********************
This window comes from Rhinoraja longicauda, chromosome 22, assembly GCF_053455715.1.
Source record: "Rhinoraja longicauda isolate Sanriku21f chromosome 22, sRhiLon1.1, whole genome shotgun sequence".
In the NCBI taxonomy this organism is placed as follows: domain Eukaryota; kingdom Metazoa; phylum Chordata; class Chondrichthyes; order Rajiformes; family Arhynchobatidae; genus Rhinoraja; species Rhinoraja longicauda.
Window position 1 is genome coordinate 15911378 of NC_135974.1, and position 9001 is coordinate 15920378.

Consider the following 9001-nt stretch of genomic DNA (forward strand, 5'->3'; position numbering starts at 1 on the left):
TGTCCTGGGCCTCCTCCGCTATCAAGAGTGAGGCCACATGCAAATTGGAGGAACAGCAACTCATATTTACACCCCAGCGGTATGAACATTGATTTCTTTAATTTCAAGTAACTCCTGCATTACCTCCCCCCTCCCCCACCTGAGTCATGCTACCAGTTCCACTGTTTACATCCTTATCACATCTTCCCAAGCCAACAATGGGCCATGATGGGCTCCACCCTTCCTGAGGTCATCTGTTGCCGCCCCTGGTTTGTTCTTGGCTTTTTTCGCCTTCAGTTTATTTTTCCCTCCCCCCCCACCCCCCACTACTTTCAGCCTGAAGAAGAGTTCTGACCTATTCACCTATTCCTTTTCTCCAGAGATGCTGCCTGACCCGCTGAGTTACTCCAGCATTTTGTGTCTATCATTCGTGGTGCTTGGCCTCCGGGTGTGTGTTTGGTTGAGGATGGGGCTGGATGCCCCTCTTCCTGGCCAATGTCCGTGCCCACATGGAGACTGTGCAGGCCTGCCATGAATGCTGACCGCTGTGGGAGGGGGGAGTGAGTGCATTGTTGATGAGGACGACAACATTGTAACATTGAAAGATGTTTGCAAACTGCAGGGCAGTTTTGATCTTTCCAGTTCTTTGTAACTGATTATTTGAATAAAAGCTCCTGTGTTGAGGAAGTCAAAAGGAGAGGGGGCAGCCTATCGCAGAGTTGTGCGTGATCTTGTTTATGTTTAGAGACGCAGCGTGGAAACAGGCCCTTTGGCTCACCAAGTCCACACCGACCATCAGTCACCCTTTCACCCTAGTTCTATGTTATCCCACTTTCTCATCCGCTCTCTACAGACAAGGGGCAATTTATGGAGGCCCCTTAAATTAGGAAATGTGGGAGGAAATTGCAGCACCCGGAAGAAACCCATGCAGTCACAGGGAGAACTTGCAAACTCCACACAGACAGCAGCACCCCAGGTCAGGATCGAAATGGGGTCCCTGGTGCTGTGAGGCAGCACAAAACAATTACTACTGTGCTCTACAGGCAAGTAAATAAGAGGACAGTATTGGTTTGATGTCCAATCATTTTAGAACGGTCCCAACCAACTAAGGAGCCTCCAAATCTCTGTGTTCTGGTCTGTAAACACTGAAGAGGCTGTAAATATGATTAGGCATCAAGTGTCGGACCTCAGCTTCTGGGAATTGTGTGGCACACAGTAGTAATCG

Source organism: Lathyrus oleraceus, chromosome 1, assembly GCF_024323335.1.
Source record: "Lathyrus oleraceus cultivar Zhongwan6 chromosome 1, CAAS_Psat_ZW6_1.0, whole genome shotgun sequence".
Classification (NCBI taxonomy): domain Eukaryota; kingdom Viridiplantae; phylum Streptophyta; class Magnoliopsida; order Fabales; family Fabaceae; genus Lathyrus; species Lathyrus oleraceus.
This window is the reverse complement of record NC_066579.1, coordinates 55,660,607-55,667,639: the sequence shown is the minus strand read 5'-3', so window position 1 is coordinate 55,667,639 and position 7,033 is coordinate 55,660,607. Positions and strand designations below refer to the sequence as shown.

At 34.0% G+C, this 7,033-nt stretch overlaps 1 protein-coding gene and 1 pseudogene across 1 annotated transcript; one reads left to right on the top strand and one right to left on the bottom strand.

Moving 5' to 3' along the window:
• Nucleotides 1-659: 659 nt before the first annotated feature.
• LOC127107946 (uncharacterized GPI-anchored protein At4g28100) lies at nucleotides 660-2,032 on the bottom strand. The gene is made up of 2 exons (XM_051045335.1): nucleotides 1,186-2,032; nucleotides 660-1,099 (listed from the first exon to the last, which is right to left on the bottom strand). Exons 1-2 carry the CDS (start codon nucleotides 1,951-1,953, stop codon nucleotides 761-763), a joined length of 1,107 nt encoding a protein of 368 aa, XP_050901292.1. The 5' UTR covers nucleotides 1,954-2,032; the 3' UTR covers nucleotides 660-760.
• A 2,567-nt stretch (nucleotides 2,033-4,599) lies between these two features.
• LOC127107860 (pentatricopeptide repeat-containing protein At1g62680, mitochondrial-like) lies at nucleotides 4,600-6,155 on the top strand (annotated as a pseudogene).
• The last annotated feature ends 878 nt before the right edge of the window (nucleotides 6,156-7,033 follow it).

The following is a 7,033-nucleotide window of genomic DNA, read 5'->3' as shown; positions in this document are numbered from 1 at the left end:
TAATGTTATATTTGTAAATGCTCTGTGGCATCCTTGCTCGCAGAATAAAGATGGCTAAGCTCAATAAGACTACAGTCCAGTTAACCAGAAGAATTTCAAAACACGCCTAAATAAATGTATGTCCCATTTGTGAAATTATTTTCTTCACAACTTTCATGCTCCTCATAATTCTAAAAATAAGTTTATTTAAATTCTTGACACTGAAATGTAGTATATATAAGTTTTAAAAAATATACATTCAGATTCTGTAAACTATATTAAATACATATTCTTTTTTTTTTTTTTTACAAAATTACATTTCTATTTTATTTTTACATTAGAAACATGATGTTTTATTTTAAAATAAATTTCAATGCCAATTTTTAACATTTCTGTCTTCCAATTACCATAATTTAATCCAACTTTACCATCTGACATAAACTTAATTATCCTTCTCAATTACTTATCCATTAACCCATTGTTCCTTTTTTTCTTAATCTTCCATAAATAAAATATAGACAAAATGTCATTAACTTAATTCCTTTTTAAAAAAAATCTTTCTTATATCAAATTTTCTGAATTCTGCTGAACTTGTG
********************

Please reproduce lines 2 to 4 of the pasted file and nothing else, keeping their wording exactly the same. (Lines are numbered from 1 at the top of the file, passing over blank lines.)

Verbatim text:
Source record: "Rhinoraja longicauda isolate Sanriku21f chromosome 22, sRhiLon1.1, whole genome shotgun sequence".
In the NCBI taxonomy this organism is placed as follows: domain Eukaryota; kingdom Metazoa; phylum Chordata; class Chondrichthyes; order Rajiformes; family Arhynchobatidae; genus Rhinoraja; species Rhinoraja longicauda.
Window position 1 is genome coordinate 15911378 of NC_135974.1, and position 9001 is coordinate 15920378.